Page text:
By Nancy J. Farrier
Mailing letters is almost a lost form of communication since we rely more on email or texting. But when we do mail a letter, we use an envelope that closes with a sticky seal. Those envelopes are a fairly new development. The first sealable, prefolded envelope was patented in 1845. What did people do to protect their private words before they had access to these envelopes?
|Photograph by Rama|
The first type of envelopes discovered were nothing like our modern version. In 3500 to 3200 B.C. a clay tablet was formed with a pocket for protecting what was inside. Usually this would be a token of some sort but perhaps also a message. They were used in private transactions.
The Chinese were the first to use paper envelopes. In the 2nd century B.C., during the Song Dynasty, the imperial court gave monetary gift in paper envelopes to officials. These envelopes were known as Chih poh. They were not used by the common people from what I’ve found.
|Photo by Jldbb|
How did people keep their letters from being read and ensure they were private correspondence? There was the option of using sealing wax and a personalized stamp to show that you sent the letter. However, most people didn’t have access to anything so fancy. Instead, they used letterlocking.
One of the famous letters known to use this method was sent by Mary Queen of Scots the night before her execution. She wrote to her brother-in-law that, “…I am to be executed like a criminal at eight in the morning.” She further penned words about how her faith brought on her penalty.
|Photo by Deutsches Buch-und Schriftmuseum|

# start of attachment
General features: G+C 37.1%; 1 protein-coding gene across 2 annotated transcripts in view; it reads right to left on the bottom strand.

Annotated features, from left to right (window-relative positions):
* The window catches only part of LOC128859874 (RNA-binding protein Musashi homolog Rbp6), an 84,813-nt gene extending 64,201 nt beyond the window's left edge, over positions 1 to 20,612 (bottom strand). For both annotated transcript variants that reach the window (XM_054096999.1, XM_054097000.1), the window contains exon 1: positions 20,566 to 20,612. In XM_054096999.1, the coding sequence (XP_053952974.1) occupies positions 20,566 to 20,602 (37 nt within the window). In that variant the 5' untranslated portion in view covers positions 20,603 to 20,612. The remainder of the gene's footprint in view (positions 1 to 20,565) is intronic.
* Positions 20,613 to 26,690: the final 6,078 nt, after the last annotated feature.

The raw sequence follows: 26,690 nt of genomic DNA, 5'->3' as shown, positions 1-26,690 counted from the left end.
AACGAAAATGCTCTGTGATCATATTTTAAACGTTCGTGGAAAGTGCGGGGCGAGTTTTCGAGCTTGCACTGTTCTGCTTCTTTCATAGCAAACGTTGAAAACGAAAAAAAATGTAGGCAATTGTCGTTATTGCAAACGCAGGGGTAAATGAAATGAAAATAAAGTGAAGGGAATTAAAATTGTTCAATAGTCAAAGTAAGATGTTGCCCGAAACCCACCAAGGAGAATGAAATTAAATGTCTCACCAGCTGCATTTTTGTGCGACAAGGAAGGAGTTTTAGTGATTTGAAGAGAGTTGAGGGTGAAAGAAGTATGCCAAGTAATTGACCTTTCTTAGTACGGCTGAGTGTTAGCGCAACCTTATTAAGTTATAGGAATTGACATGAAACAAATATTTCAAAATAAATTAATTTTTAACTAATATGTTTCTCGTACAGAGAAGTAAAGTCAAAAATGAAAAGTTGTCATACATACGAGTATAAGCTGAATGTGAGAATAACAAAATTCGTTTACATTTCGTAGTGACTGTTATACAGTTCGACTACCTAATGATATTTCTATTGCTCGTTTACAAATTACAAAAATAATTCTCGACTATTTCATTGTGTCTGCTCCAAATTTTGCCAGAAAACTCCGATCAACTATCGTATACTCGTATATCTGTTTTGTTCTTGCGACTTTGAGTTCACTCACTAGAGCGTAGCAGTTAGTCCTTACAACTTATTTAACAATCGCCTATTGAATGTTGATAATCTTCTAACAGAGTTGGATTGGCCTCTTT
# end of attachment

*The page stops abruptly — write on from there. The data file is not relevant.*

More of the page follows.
Wikimedia Commons - 1603 Letter
Letterlocking was available to anyone and widely used. Researchers wanted to know more about this way of protecting the written word but many letters had been read and had not lasted through the centuries.
|Piggy Bank with the |
Then the Brienne collection was discovered and enlightened those researchers on the process. The Brienne collection came from Simon Brienne and his wife, Marie Germain, postmaster and mistress in the Netherlands in the 1600’s. Back then, you had to pay to receive your mail. The sender didn’t buy a stamp but sent the letter and hoped the recipient would have the funds to purchase the missive. Many did not have those funds.
Those letters were marked niet hebben which meant refused. They were kept in a trunk in the hope that the recipient would find the money to pay for the letter and redeem their mail. The trunk was referred to as the piggy bank.
The Brienne trunk of unopened letters was passed down through family until it was discovered a few years ago. There were 2,600 letters in the piggy bank and 577 of them had never been opened. These letters were a treasure trove of life in the 1600’s. They represented correspondence from ambassadors, actors, musicians, refugees, and more. They also gave the researchers a look at how letterlocking was done.
Using modern technology, they were able to look at the letter and how it was folded without undoing the “lock.” They could see the intricate folds, including the varied ways of folding. They categorized twelve different methods of locking a letter to keep it safe until it reached its intended recipient. Some methods were fairly simple and some were very complex.
|Twelve ways to lock a letter.|
I was fascinated by this idea. I knew about sealing wax and stamps used to ensure they weren’t read but had never heard of letterlocking. Have you heard of this method? If you would like to see a sample of how to do a simple letterlock, watch this video.
Nancy J Farrier is an award-winning, best-selling author who lives in Southern Arizona in the Sonoran Desert. She loves the Southwest with its interesting historical past. When Nancy isn’t writing, she loves to read, do needlecraft, play with her cats and dog, and spend time with her family. You can read more about Nancy and her books on her website: nancyjfarrier.com.